I used a similar Galaxy workflow for the NGS data pre-processing. In order to conduct the HPgV-2 sample analysis, I used a Galaxy server on my private laptop because the software needed (megaBLAST, Kraken and MetaPhlAn) are currently not available from public Galaxy web server. For the same reason, the workflow cannot be published onto public Galaxy server, so I just summarized the results from my Galaxy workflow in following sections.
|Number of Query reads||450,000||450,000||7,745,500|
|Database size||36 Gb||4.2 Gb||6 Mb|
|Number of reads mapped||220,000 (49%)||160,000 (36%)||2047 (<0.3%)|
---MegaBLAST utilized the most comprehensive nt database of NCBI, which include most updated genome sequences for all organisms (recent update: Feb-26-2016). Therefore, MegaBLAST achieved the highest sensitivity on read mapping (220000 mapped from 450000 reads). The remaining 50% unassigned reads represent those unknown species from the sample. This ratio of known/unknown species is in range with at least two environmental metagenomics study: City-scale metagenomics and Metagenomics of Airborne microbial communities.
A pie-chart of MegaBLAST result is shown in the link blow. As shown in this plot, the major pathogen in the patient sample includes Hepatitis C virus, as well as a co-infected Torque ten virus (or Transfusion Transmitted Virus). TTV is a virus that is often found in patients with liver disease and is highly associated with HCV and HBV infection. Surprisingly, the new HPgV-2 virus discovered in this study was also captured by megaBLAST. I checked the release date of the whole genome of HPgV-2 to NCBI nt library and realized that it was just before I obtained my nt database in Feb. 2016, so MegaBLAST did very good job on capturing this new species in the sample! However, the abundance of HPgV-2 reads appears to be extremely low, with only 8 from 450,000 query reads (0.002%). This result demonstrated the high sensitivity of MegaBLAST. On the other hand, MegaBLAST achieved high sensitivity by sacrificing speed. The BLAST run took about 1.5 day on the macbook pro, while the other programs took only a minute or even less.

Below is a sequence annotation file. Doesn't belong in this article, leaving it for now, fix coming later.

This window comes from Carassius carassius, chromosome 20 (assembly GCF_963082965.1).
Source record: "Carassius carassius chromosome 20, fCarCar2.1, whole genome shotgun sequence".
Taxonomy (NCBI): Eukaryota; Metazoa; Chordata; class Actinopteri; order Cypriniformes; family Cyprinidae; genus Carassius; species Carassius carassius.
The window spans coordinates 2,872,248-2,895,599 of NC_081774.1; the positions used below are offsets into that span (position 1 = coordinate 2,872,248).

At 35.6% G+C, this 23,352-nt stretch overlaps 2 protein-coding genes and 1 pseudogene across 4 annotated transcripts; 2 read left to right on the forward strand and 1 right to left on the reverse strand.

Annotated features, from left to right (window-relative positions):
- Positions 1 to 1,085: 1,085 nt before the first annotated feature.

---Kraken database (MiniKraken) includes only bacteria, archaeal and virus genomes from RefSeq, therefore the ~1% eukaryotes species shown by MegaBLAST is missed by Kraken. However, Kraken delivered very good result on the speed test, assigning the same dataset as the one used by MegaBLAST in just about a minute. Mapped reads ratio (~36%) is slightly lower than MegaBLAST, which can be explained by the database difference and algorithm difference: kraken alignment is based on exact k-mer match, while MegaBLAST calculate and rank alignment based on sequence homology; The MiniKraken database is a minimized Kraken k-mer database optimized for better performance on laptop computing (Macbook), while nt library is the most complete and updated library.
---MetaPhlAn takes advantage of a small database contains only the 'marker' genes for certain genome. Identifying those genome-specific marker genes isn't an easy task, therefore the initial version of MetaPhlAn database ONLY covers bacteria genome. Since the sample is not bacteria-enriched, mapping reads from other species (mainly virus) onto bacteria genome is not a good approach at all. Subtracting reads from virus and other species must be performed in order to take advantage of the MetaPhlAn bacteria database (I will cover this in another post). Therefore, MetaPhlAn does not identify virus and result of bacteria taxonomy of HCV patients may not be reliable in current MetaPhlAn workflow due to enrichment of reads from virus.
---A new version MetaPhlAn2.0 provides the database that cover virus and other microorganism genomes, which match the needs for patient dataset analysis more accurately. I run this new version on The author's Galaxy Server and got much better read mapping and taxonomy plot. However, MetaPhlAn2.0 showed a much smaller percentage of bacteria species in the phylogeny plot comparing with that showed by MegaBLAST and Kraken results. This might be caused by the different alghrithm used in MetaPhlAn to characterize reads and count species.